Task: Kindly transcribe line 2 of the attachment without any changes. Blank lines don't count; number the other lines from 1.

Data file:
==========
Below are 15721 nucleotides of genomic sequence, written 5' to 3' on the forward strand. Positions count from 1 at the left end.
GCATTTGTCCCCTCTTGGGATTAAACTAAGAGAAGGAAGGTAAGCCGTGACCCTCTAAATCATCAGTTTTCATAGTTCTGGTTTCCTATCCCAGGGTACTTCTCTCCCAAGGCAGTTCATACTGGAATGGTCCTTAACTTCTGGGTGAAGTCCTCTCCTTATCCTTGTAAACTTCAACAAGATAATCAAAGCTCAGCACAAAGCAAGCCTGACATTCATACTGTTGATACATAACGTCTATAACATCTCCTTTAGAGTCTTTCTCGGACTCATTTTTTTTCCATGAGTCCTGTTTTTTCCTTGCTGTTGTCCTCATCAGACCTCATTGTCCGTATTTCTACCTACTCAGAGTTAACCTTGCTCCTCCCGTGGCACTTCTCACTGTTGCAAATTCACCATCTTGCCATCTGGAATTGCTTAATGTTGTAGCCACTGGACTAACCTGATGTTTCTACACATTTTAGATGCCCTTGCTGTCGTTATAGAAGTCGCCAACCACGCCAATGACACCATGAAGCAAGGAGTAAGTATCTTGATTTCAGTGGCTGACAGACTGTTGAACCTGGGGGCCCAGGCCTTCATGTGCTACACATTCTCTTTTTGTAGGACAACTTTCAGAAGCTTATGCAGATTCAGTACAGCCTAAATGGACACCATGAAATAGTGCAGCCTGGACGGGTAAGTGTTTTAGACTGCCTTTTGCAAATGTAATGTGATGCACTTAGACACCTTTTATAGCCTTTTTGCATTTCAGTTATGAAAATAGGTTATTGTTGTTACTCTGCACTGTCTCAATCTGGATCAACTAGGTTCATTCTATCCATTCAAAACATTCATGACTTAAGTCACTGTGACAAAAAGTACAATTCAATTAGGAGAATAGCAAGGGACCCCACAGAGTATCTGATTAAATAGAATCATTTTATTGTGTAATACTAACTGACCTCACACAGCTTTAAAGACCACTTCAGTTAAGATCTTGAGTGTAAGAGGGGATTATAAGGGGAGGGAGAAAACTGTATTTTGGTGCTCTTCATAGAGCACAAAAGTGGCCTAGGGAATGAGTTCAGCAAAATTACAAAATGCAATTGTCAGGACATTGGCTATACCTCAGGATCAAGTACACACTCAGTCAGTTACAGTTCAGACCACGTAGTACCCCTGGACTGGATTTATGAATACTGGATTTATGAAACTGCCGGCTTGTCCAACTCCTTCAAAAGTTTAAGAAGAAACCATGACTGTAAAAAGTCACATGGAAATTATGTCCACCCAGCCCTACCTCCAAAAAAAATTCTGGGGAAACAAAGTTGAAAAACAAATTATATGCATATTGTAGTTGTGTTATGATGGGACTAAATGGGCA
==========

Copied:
GCATTTGTCCCCTCTTGGGATTAAACTAAGAGAAGGAAGGTAAGCCGTGACCCTCTAAATCATCAGTTTTCATAGTTCTGGTTTCCTATCCCAGGGTACTTCTCTCCCAAGGCAGTTCATACTGGAATGGTCCTTAACTTCTGGGTGAAGTCCTCTCCTTATCCTTGTAAACTTCAACAAGATAATCAAAGCTCAGCACAAAGCAAGCCTGACATTCATACTGTTGATACATAACGTCTATAACATCTCCTTTAGAGTCTTTCTCGGACTCATTTTTTTTCCATGAGTCCTGTTTTTTCCTTGCTGTTGTCCTCATCAGACCTCATTGTCCGTATTTCTACCTACTCAGAGTTAACCTTGCTCCTCCCGTGGCACTTCTCACTGTTGCAAATTCACCATCTTGCCATCTGGAATTGCTTAATGTTGTAGCCACTGGACTAACCTGATGTTTCTACACATTTTAGATGCCCTTGCTGTCGTTATAGAAGTCGCCAACCACGCCAATGACACCATGAAGCAAGGAGTAAGTATCTTGATTTCAGTGGCTGACAGACTGTTGAACCTGGGGGCCCAGGCCTTCATGTGCTACACATTCTCTTTTTGTAGGACAACTTTCAGAAGCTTATGCAGATTCAGTACAGCCTAAATGGACACCATGAAATAGTGCAGCCTGGACGGGTAAGTGTTTTAGACTGCCTTTTGCAAATGTAATGTGATGCACTTAGACACCTTTTATAGCCTTTTTGCATTTCAGTTATGAAAATAGGTTATTGTTGTTACTCTGCACTGTCTCAATCTGGATCAACTAGGTTCATTCTATCCATTCAAAACATTCATGACTTAAGTCACTGTGACAAAAAGTACAATTCAATTAGGAGAATAGCAAGGGACCCCACAGAGTATCTGATTAAATAGAATCATTTTATTGTGTAATACTAACTGACCTCACACAGCTTTAAAGACCACTTCAGTTAAGATCTTGAGTGTAAGAGGGGATTATAAGGGGAGGGAGAAAACTGTATTTTGGTGCTCTTCATAGAGCACAAAAGTGGCCTAGGGAATGAGTTCAGCAAAATTACAAAATGCAATTGTCAGGACATTGGCTATACCTCAGGATCAAGTACACACTCAGTCAGTTACAGTTCAGACCACGTAGTACCCCTGGACTGGATTTATGAATACTGGATTTATGAAACTGCCGGCTTGTCCAACTCCTTCAAAAGTTTAAGAAGAAACCATGACTGTAAAAAGTCACATGGAAATTATGTCCACCCAGCCCTACCTCCAAAAAAAATTCTGGGGAAACAAAGTTGAAAAACAAATTATATGCATATTGTAGTTGTGTTATGATGGGACTAAATGGGCA